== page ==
FRENCH energy supplier EDF has forecast that UK nuclear power station Hinkley Point could cost up to £2.2bn (US$2.5bn) more than expected, and be completed 15 months late.
Today’s admission that the total cost of the plant could rise up to £20.3bn comes less than a year after construction work began, and follows an internal review.
The company said that £1.5bn of the cost increase was due to “a better understanding” of UK regulatory requirements, the volume and sequencing of work on site and the gradual implementation of supplier contracts.
A further £0.7bn could be incurred by a delay of 15 months for the first reactor, originally due in 2025, and nine months for the second unit. However, the firm said it still hoped to finish the first phase as planned.
This news comes days after a report by the UK’s spending watchdog, the National Audit Office, that said the British government’s contract with EDF to create two atomic reactors was “expensive and risky”, and would provide “uncertain strategic and economic benefits”.
The two other projects using the same European pressurised reactor technology, in Finland and France, are billions over budget and up to a decade behind schedule.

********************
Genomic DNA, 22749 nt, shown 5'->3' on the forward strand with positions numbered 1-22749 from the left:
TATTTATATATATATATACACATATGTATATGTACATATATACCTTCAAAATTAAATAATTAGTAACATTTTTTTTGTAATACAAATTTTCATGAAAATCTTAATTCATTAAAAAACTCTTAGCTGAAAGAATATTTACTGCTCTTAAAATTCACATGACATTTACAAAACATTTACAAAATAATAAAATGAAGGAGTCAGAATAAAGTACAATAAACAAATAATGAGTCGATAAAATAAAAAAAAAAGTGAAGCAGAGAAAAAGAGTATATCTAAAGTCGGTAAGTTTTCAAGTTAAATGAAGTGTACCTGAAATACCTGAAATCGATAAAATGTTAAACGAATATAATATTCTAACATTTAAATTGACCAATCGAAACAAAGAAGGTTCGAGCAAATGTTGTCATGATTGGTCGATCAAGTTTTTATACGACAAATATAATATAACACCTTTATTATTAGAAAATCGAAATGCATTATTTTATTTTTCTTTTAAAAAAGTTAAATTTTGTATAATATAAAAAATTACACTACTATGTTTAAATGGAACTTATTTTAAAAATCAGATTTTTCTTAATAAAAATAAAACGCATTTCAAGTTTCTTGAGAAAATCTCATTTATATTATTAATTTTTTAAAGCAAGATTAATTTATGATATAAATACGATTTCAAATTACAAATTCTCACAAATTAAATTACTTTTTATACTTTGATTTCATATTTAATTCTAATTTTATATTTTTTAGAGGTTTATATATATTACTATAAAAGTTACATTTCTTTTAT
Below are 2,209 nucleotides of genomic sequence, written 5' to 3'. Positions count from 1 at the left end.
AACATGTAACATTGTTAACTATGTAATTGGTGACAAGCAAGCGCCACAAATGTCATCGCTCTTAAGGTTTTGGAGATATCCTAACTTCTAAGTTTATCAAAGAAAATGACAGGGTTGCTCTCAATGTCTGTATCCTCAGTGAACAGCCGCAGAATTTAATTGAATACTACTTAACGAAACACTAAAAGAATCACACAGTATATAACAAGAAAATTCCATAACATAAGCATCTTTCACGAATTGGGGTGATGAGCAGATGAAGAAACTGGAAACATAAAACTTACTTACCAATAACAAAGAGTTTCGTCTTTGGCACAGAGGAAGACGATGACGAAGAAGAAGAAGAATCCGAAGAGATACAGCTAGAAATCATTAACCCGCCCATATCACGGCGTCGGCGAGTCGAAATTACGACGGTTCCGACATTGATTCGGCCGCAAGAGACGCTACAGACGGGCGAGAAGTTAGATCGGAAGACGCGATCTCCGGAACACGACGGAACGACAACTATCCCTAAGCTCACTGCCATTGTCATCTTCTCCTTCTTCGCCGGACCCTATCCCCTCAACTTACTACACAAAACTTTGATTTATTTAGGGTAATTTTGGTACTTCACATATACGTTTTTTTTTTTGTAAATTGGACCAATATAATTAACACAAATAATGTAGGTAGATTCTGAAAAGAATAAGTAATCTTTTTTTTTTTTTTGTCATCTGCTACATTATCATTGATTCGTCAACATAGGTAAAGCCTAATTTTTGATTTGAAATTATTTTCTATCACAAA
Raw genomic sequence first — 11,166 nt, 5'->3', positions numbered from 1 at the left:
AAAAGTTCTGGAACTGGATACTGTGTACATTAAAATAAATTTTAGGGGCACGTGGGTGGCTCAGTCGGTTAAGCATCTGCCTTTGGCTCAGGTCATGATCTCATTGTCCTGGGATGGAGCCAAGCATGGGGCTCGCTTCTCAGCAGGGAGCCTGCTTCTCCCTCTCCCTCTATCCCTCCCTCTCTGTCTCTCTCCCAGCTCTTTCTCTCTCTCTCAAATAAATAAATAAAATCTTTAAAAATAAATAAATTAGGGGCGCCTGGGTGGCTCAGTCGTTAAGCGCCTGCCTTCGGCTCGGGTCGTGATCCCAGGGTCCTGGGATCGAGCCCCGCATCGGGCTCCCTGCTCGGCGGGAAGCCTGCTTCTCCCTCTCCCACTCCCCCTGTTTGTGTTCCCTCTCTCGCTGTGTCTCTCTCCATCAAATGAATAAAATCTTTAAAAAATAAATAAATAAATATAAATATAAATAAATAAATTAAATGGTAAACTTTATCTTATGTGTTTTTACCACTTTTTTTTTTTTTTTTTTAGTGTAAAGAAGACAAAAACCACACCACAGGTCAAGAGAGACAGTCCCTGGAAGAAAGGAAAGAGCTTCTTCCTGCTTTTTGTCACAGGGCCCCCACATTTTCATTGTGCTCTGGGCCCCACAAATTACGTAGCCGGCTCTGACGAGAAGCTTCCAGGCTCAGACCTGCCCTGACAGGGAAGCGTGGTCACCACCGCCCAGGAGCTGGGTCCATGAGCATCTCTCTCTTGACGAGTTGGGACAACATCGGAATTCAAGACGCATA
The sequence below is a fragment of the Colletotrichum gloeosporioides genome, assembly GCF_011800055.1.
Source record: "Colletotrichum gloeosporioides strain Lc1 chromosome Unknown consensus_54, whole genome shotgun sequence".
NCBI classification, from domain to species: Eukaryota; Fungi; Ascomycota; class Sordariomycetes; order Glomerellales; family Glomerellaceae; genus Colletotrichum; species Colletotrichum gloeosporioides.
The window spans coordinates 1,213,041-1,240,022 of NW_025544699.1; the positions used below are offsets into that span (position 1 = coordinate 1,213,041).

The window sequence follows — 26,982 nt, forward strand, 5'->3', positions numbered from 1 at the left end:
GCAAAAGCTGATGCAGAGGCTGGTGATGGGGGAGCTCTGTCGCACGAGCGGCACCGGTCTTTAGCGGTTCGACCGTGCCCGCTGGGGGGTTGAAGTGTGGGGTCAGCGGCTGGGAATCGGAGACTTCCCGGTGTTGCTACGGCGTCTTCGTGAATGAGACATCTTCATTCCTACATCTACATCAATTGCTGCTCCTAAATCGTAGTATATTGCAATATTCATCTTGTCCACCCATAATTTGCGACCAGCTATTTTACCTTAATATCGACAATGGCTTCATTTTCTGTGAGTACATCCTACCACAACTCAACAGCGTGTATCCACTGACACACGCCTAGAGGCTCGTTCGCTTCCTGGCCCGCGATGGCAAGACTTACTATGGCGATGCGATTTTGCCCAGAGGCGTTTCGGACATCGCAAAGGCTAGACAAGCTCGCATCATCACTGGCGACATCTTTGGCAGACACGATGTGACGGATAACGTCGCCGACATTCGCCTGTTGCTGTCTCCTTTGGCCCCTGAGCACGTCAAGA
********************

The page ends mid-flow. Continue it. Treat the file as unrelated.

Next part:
A spokeswoman for the Department for Business, Energy & Industrial Strategy said: “The UK government negotiated a competitive deal which protects consumers and ensures that all of the cost of construction, including any overruns, sits with the contractor.”
EDF’s statement noted that its rate of return on the project could drop from 9% to 8.2% if the full cost estimate is realised.
John Sauven, executive director at Greenpeace UK, said: “Hinkley is already over time and over budget after just a few months of building work. Today’s news is yet another damning indictment of the government’s agreement to go ahead with this project.”
Jenifer Baxter, head of energy and environment at the Institution of Mechanical Engineers, said: “Today’s news means that it’s possible that some existing power stations will require further life extensions. It is not an option to ‘turn the lights off’ and that means that any gaps will need to be covered by gas and other technologies to secure supply and meet changing demands.”
All figures quoted are in 2015 sterling.
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